I have to admit that it’s not a completely original story. A girl discovers that she is part of  a secret world that she didn’t know anything about. She is miraculously healed and she is the key to saving the world.

I didn’t finish it, but I can say that it was well written, and interesting (even if it was a bit cliche). Since I didn’t finish it in time, this is a book that I will come back and read at a normal pace instead of trying to rush through it. I liked Roan, she didn’t just blindly jump into the savior of earth role, she was realistic about the expectation and the daily reality that she would have to face. Granted, she accepted things a bit too easily.

Will I come back to this? Yes

Would I recommend it for other people to check out? Yes

Always Shine!

Book Chat: The Evaporation of Sofi Snow by Mary Weber

The Evaporation of Sofi Snow (The Evaporation of Sofi Snow #1)

The Evaporation of Sofi Snow by Mary Weber 

The Evaporation of Sofi Snow #1

June 6, 2017 – Thomas Nelson

Source: BookLook Bloggers

I was given a copy of this book, free, in exchange for my honest opinion. 

Rating: DNF 

If you want to know what this book is about, you can click here for the Goodreads Summary.

To be completely honest, I cannot say that this was a bad book. I can say that I was hoping and expecting something a little bit more. The idea was a great idea, it was just poorly executed. I really wanted to like this book, and I made it halfway through before I decided to put it aside. There were things happening, and the story was moving forward. But, I still didn’t know very much about the characters, what was happening or even why it was happening.

I really wanted to like this book, at least enough to finish it. But, that was not the case.  If I had finished, I know that the rating wouldn’t have been higher than 3 stars, but it was currently sitting at a 2. Would I consider coming back to this book? Possibly, but not anytime soon.


Always Shine!

Featured Review Post: Dear Martin by Nic Stone

Dear Martin

Dear Martin by Nic Stone 

October 17, 2017 – Crown Books for Young Readers

Purpose: Review, Black Writers Matter

Source: Publisher, by request

I was given a copy of this, free, in exchange for my honest opinion. 

2 Stars 

Goodreads Summary 

I have a lot of feelings about this book, I requested it because I knew that this was going to be an important book. I still believe that this book is an important book and I would still recommend that people read this, be a part of the conversation. was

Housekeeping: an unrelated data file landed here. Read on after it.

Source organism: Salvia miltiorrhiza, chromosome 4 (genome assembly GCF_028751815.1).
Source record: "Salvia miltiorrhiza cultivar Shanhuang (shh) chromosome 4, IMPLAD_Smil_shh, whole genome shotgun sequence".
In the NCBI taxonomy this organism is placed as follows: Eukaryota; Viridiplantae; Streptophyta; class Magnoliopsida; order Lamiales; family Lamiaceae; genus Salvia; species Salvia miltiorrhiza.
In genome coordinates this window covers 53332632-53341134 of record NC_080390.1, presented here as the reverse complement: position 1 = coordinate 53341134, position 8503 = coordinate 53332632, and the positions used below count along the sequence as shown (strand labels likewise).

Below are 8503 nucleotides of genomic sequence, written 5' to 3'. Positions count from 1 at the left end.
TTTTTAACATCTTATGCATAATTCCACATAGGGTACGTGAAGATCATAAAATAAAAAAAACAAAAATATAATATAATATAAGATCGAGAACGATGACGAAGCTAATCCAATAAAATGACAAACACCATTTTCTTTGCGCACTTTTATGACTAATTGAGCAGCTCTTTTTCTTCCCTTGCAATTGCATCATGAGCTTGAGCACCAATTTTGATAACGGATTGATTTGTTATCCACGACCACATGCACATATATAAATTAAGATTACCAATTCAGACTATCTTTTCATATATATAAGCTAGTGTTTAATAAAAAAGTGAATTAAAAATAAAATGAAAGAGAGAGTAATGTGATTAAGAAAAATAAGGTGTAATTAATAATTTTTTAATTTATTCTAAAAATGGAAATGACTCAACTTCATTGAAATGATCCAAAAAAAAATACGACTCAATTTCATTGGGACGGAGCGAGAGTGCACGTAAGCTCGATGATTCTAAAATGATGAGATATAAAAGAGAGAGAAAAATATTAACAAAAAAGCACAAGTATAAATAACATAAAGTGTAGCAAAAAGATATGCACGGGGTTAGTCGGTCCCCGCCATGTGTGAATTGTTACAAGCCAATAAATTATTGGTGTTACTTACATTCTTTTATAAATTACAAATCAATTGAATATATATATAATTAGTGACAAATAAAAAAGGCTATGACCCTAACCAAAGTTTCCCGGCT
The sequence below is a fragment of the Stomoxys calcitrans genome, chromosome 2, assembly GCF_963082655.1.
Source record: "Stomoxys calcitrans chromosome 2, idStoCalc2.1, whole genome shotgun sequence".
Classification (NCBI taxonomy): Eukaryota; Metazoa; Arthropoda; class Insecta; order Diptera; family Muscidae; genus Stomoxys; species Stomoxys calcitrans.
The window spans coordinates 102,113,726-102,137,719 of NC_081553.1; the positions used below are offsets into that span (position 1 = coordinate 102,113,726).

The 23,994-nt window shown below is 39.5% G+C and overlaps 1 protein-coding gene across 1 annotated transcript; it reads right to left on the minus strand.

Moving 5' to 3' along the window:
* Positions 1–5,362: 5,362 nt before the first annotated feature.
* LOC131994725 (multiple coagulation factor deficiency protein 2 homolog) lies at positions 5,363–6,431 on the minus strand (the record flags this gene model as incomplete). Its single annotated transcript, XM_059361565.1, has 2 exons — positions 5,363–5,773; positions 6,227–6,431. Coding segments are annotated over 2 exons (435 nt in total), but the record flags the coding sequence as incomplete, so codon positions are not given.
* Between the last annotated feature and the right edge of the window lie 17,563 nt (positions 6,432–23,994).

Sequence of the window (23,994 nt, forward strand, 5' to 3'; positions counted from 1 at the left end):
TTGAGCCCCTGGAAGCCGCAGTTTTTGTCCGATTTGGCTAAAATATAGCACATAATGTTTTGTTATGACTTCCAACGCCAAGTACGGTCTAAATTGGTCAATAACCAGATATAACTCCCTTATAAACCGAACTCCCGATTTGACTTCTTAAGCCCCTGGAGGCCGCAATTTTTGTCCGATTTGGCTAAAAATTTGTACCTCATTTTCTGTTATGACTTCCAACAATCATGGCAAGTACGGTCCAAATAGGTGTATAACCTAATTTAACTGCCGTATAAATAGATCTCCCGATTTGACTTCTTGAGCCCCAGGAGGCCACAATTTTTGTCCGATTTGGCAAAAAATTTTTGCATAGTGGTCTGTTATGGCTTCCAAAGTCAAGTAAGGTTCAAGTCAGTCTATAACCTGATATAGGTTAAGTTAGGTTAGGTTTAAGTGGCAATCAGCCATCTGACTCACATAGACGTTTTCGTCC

Initially, when I finished reading this book my instinct was to separate my feelings from the review of the book. At that point, my rating was 4 stars.  I wanted to do this because I felt that my reaction to the book was not being fair to the intent of the book. I wrote out a review that stood in contrast to my reaction. A small part of this is simply because I felt bad, and uncomfortable. After the warm welcoming of The Hate U Give by Angie Thomas,  Dear Martin will either be rolled into this avalanche of praise or it will be rejected as a knock off.  I’ve already seen positive reviews of this book, and I can understand it. But, in truth, I think this book is very one-sided and slanted which makes it very dangerous.

I know and believe that the author has every right to write the book any way that she wants to, especially since it is a work of fiction.  I think it is dangerous because of the times we are living in today. The racial climate is tense, divisive at best and simmering at worst.  Now that I have made all of those disclaimers, on to the review. (I am going to bypass talking about what the book is about, if you don’t know you can click the Goodreads link.)

Justyce is the main character, and he is someone who doesn’t fit in completely at school or in his neighborhood. In his neighborhood, he is rejected because of the school that he attends- a private school usually reserved for the well off. In fact he lives on campus and occasionally comes home. He doesn’t fit in at school, because he is one of the few black students in a predominately white school, and I believe that he is there on scholarship.